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"Wild Life" by Molly Gloss

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In “Wild Life” Molly Gloss weaves the remarkable story of Charlotte Bridger Drummond in the early years of the 20th Century. Raising her sons along the Columbia River in a southern Washington state just emerging from frontier status, Mrs. Drummond embraces her husbandless state for the independence it gives her. She harbors resentment for her disappeared husband, and has never quite accepted his presumed death. It pleases her more to be left behind and put upon, than let herself don the weeds of a grieving widow.

Charlotte, willfully independent, writes adventure novels about strong, independent, young heroines, and sometimes resents the distraction of trying to raise her five sons. She has help in that area, and in the necessary housework; Melba is her live-in housekeeper and cook, and holds the accepted notions of femininity and motherhood which rule those times. When Melba’s four-year-old granddaughter goes missing at a logging camp to which her father took her, Charlotte leaves home to join the search parties. Here is when the story really takes flight.

Ms. Gloss’s early chapters display a perfect early 20th-Century language and societal attitude through the voice of a dissenter. The early chapters echo Twain throughout. However, the arch and ironical tone slowly fades as Charlotte goes to the wilderness in search of young Harriet, where the necessities of living rough and how the men cope with them come to the fore. The fantasies Charlotte has entertained about heroically finding Harriet in her first couple of days evaporate quickly as the drudgery of the actual search sets in. When Charlotte herself becomes lost in the forest, rough times become absolutely desperate. Lucky for us, Ms. Gloss has given her heroine a supply of paper and pencils so she can keep her sanity in the one way that can give her days structure and her mind her own: she writes. Such is her state that she begins to speculate which day she will die; at this extreme juncture she meets and is adopted by a family of forest primates, of an unknown species, which saves her life.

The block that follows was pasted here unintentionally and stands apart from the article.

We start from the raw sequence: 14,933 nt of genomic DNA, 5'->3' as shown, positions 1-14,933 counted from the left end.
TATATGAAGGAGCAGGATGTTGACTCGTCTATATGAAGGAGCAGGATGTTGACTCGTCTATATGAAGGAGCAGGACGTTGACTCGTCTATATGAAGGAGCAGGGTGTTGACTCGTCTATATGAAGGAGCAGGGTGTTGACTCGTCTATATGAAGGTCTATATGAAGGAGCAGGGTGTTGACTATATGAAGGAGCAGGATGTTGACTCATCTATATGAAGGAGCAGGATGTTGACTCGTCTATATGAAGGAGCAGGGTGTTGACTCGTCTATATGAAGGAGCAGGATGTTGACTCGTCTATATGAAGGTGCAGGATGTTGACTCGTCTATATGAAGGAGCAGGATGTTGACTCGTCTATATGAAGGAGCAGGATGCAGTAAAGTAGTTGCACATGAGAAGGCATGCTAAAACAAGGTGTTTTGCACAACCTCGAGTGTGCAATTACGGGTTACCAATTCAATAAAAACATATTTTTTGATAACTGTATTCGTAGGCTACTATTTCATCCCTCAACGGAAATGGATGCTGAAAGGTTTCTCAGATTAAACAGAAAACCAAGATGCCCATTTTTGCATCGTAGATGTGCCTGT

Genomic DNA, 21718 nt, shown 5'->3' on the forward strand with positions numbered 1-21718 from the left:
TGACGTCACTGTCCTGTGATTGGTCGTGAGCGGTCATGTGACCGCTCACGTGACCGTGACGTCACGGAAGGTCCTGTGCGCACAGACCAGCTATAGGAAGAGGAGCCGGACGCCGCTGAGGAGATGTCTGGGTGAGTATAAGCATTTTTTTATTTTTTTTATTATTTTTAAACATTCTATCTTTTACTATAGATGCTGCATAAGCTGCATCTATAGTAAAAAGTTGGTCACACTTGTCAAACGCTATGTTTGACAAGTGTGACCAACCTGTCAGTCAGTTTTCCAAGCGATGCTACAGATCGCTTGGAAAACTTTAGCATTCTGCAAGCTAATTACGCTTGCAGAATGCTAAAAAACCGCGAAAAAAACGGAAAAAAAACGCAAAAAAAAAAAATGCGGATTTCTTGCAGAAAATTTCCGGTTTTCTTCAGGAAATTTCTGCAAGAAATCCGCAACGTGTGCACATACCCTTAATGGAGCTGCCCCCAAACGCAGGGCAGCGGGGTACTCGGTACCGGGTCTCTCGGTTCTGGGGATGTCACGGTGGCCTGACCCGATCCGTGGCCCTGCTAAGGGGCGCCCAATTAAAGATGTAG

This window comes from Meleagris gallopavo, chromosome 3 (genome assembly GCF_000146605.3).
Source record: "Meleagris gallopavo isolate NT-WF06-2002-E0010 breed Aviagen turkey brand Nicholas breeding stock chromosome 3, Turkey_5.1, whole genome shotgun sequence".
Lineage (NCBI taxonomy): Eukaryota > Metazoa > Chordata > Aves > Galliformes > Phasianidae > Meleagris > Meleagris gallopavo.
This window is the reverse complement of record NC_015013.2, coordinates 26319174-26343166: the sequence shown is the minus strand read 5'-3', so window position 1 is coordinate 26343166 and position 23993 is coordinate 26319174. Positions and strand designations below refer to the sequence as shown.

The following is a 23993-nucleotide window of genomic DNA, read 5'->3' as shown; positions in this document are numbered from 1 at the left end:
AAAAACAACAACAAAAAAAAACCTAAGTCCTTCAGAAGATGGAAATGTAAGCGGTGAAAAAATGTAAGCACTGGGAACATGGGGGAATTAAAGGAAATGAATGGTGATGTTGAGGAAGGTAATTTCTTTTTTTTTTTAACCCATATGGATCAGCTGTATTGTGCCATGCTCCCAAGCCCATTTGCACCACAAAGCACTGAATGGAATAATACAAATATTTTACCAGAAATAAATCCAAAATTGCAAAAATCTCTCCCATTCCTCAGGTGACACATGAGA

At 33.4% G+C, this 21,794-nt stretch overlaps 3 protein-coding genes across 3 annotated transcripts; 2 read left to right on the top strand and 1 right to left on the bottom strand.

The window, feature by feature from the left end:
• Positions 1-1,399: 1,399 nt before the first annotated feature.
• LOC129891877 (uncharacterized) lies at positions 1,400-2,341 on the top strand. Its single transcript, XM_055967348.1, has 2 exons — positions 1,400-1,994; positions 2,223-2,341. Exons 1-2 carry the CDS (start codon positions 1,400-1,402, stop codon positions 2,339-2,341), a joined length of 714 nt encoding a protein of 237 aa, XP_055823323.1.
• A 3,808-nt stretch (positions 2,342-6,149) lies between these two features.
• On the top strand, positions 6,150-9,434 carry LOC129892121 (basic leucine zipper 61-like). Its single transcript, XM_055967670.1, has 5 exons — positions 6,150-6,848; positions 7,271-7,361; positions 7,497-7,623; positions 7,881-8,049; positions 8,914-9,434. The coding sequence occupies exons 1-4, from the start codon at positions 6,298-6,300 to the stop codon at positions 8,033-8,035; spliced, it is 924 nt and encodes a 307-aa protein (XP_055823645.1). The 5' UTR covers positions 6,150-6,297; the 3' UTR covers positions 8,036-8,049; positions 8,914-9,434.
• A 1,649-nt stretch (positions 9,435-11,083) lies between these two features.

The interlude of her salvation starts a new flight of introspection in which she must reexamine her notions of family, the differences between the sexes, and the distinction between humans and animals. Ms. Gloss nails these speculations perfectly. Of course, we are forced to consider these issues alongside our heroine; the author shoves her and us toward new subtleties and a new honesty in how we look at the world. These issues are presented in a kind of multi-media format, in which the main body of the narrative is interweaved with contemporaneous news articles, excerpts written by the author before and after her adventure, and long asides about characters. The whole hangs superbly together, and displays the author’s command of news and attitudes, scientific knowledge and thought of the day. More important, however, Ms. Gloss gives us the inward journey of a real human heroine, through harrowing adventure, and the even greater challenge of a changed and refocused heart. The author gives us a remarkable, truly moving work in “Wild Life,” and I urge you to take it up.